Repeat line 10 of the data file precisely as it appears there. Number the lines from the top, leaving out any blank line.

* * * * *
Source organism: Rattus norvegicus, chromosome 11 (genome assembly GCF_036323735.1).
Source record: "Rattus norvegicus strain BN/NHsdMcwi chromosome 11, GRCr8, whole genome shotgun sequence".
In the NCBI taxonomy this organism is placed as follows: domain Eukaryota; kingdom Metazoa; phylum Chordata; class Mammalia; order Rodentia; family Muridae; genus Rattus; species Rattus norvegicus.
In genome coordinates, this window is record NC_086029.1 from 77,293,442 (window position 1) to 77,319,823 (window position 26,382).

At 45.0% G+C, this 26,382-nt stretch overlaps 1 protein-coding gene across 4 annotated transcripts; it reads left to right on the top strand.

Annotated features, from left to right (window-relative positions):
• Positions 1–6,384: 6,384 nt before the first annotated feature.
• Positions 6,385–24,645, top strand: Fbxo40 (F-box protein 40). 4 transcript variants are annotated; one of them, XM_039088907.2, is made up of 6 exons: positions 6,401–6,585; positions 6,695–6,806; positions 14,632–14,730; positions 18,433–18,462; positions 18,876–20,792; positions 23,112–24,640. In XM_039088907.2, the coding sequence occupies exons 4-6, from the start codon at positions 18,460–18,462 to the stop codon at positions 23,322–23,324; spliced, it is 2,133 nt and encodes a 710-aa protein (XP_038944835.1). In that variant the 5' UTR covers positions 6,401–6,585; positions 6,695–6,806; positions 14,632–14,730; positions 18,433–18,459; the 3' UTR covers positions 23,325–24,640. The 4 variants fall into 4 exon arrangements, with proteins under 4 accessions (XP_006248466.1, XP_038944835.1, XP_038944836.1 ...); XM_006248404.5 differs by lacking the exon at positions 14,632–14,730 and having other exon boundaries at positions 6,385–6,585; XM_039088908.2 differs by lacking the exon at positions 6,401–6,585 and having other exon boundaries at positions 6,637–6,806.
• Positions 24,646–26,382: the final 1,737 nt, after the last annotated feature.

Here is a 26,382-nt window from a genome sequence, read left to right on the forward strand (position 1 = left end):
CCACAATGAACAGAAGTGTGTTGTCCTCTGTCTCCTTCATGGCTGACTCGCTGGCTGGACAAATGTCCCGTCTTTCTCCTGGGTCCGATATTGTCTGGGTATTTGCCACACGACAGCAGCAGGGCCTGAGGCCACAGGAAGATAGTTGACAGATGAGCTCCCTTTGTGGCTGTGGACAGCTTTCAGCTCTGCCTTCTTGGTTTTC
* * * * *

Here is a 26,382-nt window from a genome sequence, read left to right on the forward strand (position 1 = left end):